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Chuck Pagano takes shot at Ryan Grigson during post-game criticism of Andrew Luck

Colts head coach Chuck Pagano was perceived by some to have thrown Andrew Luck under the bus in his post-game press conference, but more interesting was the veiled shot he took at general manager Ryan Grigson.

Thomas J. Russo-USA TODAY Sports

This situation in Indianapolis is a mess through two games this year, as the Colts are an ugly 0-2 and their offense, which was projected to be the best in the league, has the fewest points of anyone so far.  The Colts are frustrated, and that frustration boiled over to Chuck Pagano's press conference following the game, where he was understandably upset.

It started with the harshest criticism of quarterback Andrew Luck I've ever heard Pagano utter in a public setting.  "You can't [turn the football over]," Pagano said.  "You can't turn the ball over.  You've got to protect, you've got to give him time, you've got to give him a clean pocket so he can step up and not get hit when he's releasing the ball and we've got to get it fixed.  You can't drive the length of the field, a 10-minute drive and get to the one-yard line and put the ball on the ground and make it a 10-7 game.  You can't do it.  You're not going to beat Zionsville doing that."

"You just got to take care of the football," he continued.  "Make great decisions and take care of the football.  It’s not that hard.  It’s not trigonometry."

Maybe having a quarterback who went to Harvard would help, but Pagano is right, and he's making those thoughts public: Andrew Luck has to do a better job.  He has been one of the Colts' biggest issues through two games so far, and for a team relying so heavily on him, that's unacceptable.  He has to be better, and Luck will be the first one to tell you that.  When asked what was wrong with the Colts' offense Monday, Luck said, "My play, turning the ball over, fumbles, interceptions, it's a pretty glaring issue.  You don't want to take anything away from what the Jets did on defense, but we continually shoot ourselves in the foot with penalties and turnovers.  If we don't clean those up, it's hard to win.  It's hard to win football games so those two."

While no one is excusing Luck's play or letting him off the hook, there are also glaring issues along the offensive line, which allowed Andrew Luck to be hit way too much.  But Pagano doesn't think that should have much of an impact on Luck right now.  The reason why?  Because the line hasn't been good ever since Luck got here and isn't good now, so Luck should be used to it.

"You know what, I'd have to sit down, honestly, and have a conversation," Pagano said when asked whether Luck is trying to do things too quickly behind the bad line.  "I don't think so.  That's been the case for three years now.  Has it not?  He should be more than comfortable dealing with what he's dealing with.  We've got to get it fixed."

That last part seems to be a veiled shot at general manager Ryan Grigson, whether intentional or not.  The reality is that the Colts' offensive line has been poor this year.  There's no denying that.  Normally, however, we hear "coach speak" from Pagano.  Like before the season when he said he felt great about the line on several different occasions.  Understand that Pagano is the opposite of controversial with his comments and rarely criticizes individuals like he did with Andrew Luck, but it's even more rare to see him say anything even close to critical of Grigson publicly.  There's plenty of it privately, but Pagano so far has kept it that way.  So while this statement at first might seem like not a big deal, it's still arguably the most we've heard him criticize the way the team is constructed.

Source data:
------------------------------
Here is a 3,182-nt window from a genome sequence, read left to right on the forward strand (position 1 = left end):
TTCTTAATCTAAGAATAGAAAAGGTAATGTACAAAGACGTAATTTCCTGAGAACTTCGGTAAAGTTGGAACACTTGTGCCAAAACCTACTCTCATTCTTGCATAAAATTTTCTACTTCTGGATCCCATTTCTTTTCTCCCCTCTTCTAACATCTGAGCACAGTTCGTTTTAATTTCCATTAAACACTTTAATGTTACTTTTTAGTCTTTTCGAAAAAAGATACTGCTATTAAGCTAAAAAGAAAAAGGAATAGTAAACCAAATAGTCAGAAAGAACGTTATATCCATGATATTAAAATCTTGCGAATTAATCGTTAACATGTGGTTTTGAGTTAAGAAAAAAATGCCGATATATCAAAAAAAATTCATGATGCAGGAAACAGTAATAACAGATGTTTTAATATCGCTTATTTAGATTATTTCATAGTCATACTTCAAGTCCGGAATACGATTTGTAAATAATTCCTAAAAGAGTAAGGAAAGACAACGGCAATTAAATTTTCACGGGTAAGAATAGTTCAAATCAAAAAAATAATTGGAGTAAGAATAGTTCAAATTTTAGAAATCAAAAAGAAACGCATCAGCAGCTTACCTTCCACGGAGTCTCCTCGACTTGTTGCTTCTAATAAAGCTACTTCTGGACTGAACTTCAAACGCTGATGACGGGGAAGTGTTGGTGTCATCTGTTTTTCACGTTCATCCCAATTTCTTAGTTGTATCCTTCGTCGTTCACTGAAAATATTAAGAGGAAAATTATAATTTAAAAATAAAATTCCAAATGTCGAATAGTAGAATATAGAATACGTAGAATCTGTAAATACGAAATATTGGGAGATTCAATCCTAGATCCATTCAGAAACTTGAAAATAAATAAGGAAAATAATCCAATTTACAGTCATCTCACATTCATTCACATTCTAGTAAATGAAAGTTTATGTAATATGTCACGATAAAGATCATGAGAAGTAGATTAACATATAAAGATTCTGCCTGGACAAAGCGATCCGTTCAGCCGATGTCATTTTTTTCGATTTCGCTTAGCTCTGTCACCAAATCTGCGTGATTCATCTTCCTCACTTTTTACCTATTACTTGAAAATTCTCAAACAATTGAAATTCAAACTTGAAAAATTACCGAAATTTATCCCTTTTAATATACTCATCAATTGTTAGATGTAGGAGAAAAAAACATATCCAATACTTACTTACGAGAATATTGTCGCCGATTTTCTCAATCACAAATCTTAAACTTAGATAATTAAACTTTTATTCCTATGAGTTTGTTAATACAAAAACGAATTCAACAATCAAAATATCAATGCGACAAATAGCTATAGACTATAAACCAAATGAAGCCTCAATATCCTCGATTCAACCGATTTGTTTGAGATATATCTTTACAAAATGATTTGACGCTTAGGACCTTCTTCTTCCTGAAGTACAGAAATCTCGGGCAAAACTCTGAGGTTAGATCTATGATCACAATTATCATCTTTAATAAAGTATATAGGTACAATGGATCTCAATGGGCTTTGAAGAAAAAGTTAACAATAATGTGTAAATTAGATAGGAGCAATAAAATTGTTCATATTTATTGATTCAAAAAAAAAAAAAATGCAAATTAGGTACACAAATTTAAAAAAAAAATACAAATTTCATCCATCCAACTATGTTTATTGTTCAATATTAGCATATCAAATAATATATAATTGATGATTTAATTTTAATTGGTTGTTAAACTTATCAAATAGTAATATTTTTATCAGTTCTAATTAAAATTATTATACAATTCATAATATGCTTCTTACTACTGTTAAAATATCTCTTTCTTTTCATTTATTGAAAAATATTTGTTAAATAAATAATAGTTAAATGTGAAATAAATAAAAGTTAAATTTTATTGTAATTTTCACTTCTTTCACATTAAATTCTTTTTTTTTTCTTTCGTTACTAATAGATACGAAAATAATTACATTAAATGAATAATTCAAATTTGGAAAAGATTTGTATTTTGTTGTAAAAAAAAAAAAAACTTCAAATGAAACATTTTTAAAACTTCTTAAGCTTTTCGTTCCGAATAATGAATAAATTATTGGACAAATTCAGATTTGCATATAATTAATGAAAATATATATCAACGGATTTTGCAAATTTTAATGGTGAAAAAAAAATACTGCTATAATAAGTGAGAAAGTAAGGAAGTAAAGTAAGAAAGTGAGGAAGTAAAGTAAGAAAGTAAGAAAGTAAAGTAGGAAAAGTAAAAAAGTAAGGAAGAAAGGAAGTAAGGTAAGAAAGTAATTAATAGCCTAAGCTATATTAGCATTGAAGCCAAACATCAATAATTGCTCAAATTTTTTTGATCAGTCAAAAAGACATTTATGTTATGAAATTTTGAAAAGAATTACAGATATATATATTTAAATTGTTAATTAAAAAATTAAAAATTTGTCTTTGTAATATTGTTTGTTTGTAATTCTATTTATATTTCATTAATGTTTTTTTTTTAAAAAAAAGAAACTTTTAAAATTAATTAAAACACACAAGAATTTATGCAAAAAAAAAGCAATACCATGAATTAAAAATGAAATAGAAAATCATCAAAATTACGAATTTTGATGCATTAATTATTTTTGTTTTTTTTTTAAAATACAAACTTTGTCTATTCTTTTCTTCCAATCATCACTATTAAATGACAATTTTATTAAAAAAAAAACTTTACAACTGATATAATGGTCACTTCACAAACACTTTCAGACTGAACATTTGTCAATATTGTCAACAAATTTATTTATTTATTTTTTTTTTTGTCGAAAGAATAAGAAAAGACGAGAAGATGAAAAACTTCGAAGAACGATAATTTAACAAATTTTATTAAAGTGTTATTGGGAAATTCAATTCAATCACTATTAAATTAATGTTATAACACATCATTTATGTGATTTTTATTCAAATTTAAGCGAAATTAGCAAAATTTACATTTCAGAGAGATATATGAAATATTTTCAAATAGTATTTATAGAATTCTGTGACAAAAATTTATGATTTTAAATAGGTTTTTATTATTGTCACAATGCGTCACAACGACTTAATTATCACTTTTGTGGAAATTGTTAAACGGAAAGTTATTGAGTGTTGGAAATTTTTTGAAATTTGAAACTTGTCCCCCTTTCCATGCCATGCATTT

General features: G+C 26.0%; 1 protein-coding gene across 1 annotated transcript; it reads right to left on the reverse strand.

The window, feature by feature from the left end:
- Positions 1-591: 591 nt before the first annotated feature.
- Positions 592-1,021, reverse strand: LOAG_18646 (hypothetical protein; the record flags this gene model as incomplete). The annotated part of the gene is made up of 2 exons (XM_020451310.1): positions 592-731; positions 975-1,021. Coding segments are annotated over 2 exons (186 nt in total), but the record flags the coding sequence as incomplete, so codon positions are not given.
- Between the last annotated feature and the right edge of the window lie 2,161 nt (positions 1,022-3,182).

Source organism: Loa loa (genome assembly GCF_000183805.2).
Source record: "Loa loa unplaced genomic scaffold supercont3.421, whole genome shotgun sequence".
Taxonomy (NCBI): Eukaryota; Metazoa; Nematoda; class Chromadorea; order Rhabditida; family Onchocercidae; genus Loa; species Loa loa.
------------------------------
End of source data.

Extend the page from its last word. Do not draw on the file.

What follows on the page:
Basically, what Pagano is saying is this: The offensive line stunk when we got here in 2012, and it's stunk ever since.  He's not wrong, but that falls squarely on Ryan Grigson's shoulders.  It's not because he hasn't tried, but his efforts to improve the line have massively failed, and Pagano knows it.  Lance Louis is the starting left guard for some reason, and he has been terrible.  Khaled Holmes, the center Grigson drafted in the fourth round in 2013 to hopefully be the eventual answer, hasn't been much better.  And the only notable addition Grigson made this offseason, Todd Herremans, was arguably even worse than both of them on Monday night.  They simply can't protect Andrew Luck.  And rather than give reason to think the line might be better moving forward, Pagano instead knows that Luck needs to be better at playing behind a bad offensive line because he's been doing it for years.  That's on Grigson.  And for the first time I can remember, Pagano is letting it show publicly, even if it wasn't an intentional shot.

This is getting ugly in Indianapolis.  And the Colts are very badly in need of a win this Sunday on the road against the Titans.  "We were right here last year," Pagano said.  "Same exact deal.  Go on the road and get beat, come home on Monday night and get beat, 0-2, got things figured out then we ripped off five straight. So our full intention is to go back to work and do the same damn thing."